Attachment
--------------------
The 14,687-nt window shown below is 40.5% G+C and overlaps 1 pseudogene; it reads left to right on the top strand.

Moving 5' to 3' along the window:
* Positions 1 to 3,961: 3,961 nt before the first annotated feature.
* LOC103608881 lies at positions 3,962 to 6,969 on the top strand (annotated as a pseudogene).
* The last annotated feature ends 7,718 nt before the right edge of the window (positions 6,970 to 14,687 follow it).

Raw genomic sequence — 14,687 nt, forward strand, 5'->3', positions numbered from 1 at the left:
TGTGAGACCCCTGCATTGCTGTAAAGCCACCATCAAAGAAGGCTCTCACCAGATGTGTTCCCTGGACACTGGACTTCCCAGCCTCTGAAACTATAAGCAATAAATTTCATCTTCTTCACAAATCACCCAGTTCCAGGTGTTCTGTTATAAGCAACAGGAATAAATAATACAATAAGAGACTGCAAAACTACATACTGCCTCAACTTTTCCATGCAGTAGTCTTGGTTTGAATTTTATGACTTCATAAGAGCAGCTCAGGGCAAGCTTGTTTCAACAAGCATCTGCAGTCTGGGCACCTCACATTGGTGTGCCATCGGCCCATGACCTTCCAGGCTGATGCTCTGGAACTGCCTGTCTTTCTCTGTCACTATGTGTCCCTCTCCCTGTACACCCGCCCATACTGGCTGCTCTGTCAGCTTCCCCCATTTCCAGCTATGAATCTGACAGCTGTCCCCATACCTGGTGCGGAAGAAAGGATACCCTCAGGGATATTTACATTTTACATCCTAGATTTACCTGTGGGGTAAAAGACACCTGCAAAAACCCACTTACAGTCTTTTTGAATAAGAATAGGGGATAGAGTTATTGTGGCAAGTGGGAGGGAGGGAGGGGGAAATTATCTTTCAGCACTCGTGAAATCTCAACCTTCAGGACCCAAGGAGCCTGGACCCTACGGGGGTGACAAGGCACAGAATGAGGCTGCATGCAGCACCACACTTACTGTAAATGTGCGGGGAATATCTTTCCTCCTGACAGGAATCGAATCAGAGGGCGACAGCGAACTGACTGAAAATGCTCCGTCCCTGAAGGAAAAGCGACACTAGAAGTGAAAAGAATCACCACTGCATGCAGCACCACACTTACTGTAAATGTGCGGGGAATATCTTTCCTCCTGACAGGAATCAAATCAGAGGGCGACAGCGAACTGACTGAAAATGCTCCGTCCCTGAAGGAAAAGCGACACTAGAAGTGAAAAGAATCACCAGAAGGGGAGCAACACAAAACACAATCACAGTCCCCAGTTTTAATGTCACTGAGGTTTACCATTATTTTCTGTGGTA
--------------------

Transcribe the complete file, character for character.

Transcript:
The 14,687-nt window shown below is 40.5% G+C and overlaps 1 pseudogene; it reads left to right on the top strand.

Moving 5' to 3' along the window:
* Positions 1 to 3,961: 3,961 nt before the first annotated feature.
* LOC103608881 lies at positions 3,962 to 6,969 on the top strand (annotated as a pseudogene).
* The last annotated feature ends 7,718 nt before the right edge of the window (positions 6,970 to 14,687 follow it).

Raw genomic sequence — 14,687 nt, forward strand, 5'->3', positions numbered from 1 at the left:
TGTGAGACCCCTGCATTGCTGTAAAGCCACCATCAAAGAAGGCTCTCACCAGATGTGTTCCCTGGACACTGGACTTCCCAGCCTCTGAAACTATAAGCAATAAATTTCATCTTCTTCACAAATCACCCAGTTCCAGGTGTTCTGTTATAAGCAACAGGAATAAATAATACAATAAGAGACTGCAAAACTACATACTGCCTCAACTTTTCCATGCAGTAGTCTTGGTTTGAATTTTATGACTTCATAAGAGCAGCTCAGGGCAAGCTTGTTTCAACAAGCATCTGCAGTCTGGGCACCTCACATTGGTGTGCCATCGGCCCATGACCTTCCAGGCTGATGCTCTGGAACTGCCTGTCTTTCTCTGTCACTATGTGTCCCTCTCCCTGTACACCCGCCCATACTGGCTGCTCTGTCAGCTTCCCCCATTTCCAGCTATGAATCTGACAGCTGTCCCCATACCTGGTGCGGAAGAAAGGATACCCTCAGGGATATTTACATTTTACATCCTAGATTTACCTGTGGGGTAAAAGACACCTGCAAAAACCCACTTACAGTCTTTTTGAATAAGAATAGGGGATAGAGTTATTGTGGCAAGTGGGAGGGAGGGAGGGGGAAATTATCTTTCAGCACTCGTGAAATCTCAACCTTCAGGACCCAAGGAGCCTGGACCCTACGGGGGTGACAAGGCACAGAATGAGGCTGCATGCAGCACCACACTTACTGTAAATGTGCGGGGAATATCTTTCCTCCTGACAGGAATCGAATCAGAGGGCGACAGCGAACTGACTGAAAATGCTCCGTCCCTGAAGGAAAAGCGACACTAGAAGTGAAAAGAATCACCACTGCATGCAGCACCACACTTACTGTAAATGTGCGGGGAATATCTTTCCTCCTGACAGGAATCAAATCAGAGGGCGACAGCGAACTGACTGAAAATGCTCCGTCCCTGAAGGAAAAGCGACACTAGAAGTGAAAAGAATCACCAGAAGGGGAGCAACACAAAACACAATCACAGTCCCCAGTTTTAATGTCACTGAGGTTTACCATTATTTTCTGTGGTA